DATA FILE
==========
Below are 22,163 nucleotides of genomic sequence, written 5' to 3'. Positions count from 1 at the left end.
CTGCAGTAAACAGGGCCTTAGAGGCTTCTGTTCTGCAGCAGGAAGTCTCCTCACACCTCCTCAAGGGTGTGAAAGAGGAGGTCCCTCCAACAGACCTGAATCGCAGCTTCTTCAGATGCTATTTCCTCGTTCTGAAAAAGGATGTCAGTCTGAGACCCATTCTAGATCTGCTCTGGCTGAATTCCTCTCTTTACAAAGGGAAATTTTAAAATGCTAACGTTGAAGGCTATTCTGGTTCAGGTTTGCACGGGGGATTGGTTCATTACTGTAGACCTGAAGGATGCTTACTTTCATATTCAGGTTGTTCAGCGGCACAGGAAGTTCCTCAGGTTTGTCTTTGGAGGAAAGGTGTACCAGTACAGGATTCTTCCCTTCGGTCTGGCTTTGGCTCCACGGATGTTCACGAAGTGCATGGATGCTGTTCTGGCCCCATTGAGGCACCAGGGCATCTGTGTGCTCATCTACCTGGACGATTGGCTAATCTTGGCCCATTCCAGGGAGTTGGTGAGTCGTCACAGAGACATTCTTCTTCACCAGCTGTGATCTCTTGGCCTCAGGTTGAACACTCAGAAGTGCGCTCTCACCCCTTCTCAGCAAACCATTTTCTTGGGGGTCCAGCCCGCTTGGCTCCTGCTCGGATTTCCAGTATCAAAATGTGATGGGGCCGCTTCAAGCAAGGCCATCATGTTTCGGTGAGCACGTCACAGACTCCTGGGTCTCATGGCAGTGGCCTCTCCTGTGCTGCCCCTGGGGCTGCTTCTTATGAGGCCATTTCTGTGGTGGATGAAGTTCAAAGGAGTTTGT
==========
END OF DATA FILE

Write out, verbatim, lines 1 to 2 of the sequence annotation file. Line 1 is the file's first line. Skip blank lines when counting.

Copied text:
Below are 22,163 nucleotides of genomic sequence, written 5' to 3'. Positions count from 1 at the left end.
CTGCAGTAAACAGGGCCTTAGAGGCTTCTGTTCTGCAGCAGGAAGTCTCCTCACACCTCCTCAAGGGTGTGAAAGAGGAGGTCCCTCCAACAGACCTGAATCGCAGCTTCTTCAGATGCTATTTCCTCGTTCTGAAAAAGGATGTCAGTCTGAGACCCATTCTAGATCTGCTCTGGCTGAATTCCTCTCTTTACAAAGGGAAATTTTAAAATGCTAACGTTGAAGGCTATTCTGGTTCAGGTTTGCACGGGGGATTGGTTCATTACTGTAGACCTGAAGGATGCTTACTTTCATATTCAGGTTGTTCAGCGGCACAGGAAGTTCCTCAGGTTTGTCTTTGGAGGAAAGGTGTACCAGTACAGGATTCTTCCCTTCGGTCTGGCTTTGGCTCCACGGATGTTCACGAAGTGCATGGATGCTGTTCTGGCCCCATTGAGGCACCAGGGCATCTGTGTGCTCATCTACCTGGACGATTGGCTAATCTTGGCCCATTCCAGGGAGTTGGTGAGTCGTCACAGAGACATTCTTCTTCACCAGCTGTGATCTCTTGGCCTCAGGTTGAACACTCAGAAGTGCGCTCTCACCCCTTCTCAGCAAACCATTTTCTTGGGGGTCCAGCCCGCTTGGCTCCTGCTCGGATTTCCAGTATCAAAATGTGATGGGGCCGCTTCAAGCAAGGCCATCATGTTTCGGTGAGCACGTCACAGACTCCTGGGTCTCATGGCAGTGGCCTCTCCTGTGCTGCCCCTGGGGCTGCTTCTTATGAGGCCATTTCTGTGGTGGATGAAGTTCAAAGGAGTTTGT